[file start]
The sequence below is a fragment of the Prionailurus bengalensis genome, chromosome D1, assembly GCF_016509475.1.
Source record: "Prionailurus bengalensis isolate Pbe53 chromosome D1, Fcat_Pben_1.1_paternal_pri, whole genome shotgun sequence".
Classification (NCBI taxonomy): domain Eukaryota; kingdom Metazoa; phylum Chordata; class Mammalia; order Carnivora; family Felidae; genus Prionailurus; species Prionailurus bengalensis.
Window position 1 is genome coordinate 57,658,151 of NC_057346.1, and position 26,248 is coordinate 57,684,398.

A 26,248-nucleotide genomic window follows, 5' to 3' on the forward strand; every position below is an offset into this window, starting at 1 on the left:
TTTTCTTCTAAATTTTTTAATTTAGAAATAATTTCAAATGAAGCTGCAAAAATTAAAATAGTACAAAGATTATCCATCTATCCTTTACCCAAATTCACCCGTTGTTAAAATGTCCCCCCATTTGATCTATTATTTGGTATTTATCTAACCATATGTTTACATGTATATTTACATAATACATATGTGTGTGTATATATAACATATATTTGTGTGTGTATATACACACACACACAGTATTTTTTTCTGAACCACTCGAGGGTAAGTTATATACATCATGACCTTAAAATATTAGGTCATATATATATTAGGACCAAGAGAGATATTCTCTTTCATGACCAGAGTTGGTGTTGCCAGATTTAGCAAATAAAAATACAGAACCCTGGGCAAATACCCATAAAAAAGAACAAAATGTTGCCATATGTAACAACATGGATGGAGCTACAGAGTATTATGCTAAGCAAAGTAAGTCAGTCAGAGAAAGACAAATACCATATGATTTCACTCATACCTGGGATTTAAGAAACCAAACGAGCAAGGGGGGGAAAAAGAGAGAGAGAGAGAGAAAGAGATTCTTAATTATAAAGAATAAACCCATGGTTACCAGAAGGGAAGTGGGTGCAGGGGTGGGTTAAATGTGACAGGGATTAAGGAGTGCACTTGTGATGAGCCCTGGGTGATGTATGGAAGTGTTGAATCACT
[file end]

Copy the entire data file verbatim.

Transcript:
The sequence below is a fragment of the Prionailurus bengalensis genome, chromosome D1, assembly GCF_016509475.1.
Source record: "Prionailurus bengalensis isolate Pbe53 chromosome D1, Fcat_Pben_1.1_paternal_pri, whole genome shotgun sequence".
Classification (NCBI taxonomy): domain Eukaryota; kingdom Metazoa; phylum Chordata; class Mammalia; order Carnivora; family Felidae; genus Prionailurus; species Prionailurus bengalensis.
Window position 1 is genome coordinate 57,658,151 of NC_057346.1, and position 26,248 is coordinate 57,684,398.

A 26,248-nucleotide genomic window follows, 5' to 3' on the forward strand; every position below is an offset into this window, starting at 1 on the left:
TTTTCTTCTAAATTTTTTAATTTAGAAATAATTTCAAATGAAGCTGCAAAAATTAAAATAGTACAAAGATTATCCATCTATCCTTTACCCAAATTCACCCGTTGTTAAAATGTCCCCCCATTTGATCTATTATTTGGTATTTATCTAACCATATGTTTACATGTATATTTACATAATACATATGTGTGTGTATATATAACATATATTTGTGTGTGTATATACACACACACACAGTATTTTTTTCTGAACCACTCGAGGGTAAGTTATATACATCATGACCTTAAAATATTAGGTCATATATATATTAGGACCAAGAGAGATATTCTCTTTCATGACCAGAGTTGGTGTTGCCAGATTTAGCAAATAAAAATACAGAACCCTGGGCAAATACCCATAAAAAAGAACAAAATGTTGCCATATGTAACAACATGGATGGAGCTACAGAGTATTATGCTAAGCAAAGTAAGTCAGTCAGAGAAAGACAAATACCATATGATTTCACTCATACCTGGGATTTAAGAAACCAAACGAGCAAGGGGGGGAAAAAGAGAGAGAGAGAGAGAAAGAGATTCTTAATTATAAAGAATAAACCCATGGTTACCAGAAGGGAAGTGGGTGCAGGGGTGGGTTAAATGTGACAGGGATTAAGGAGTGCACTTGTGATGAGCCCTGGGTGATGTATGGAAGTGTTGAATCACT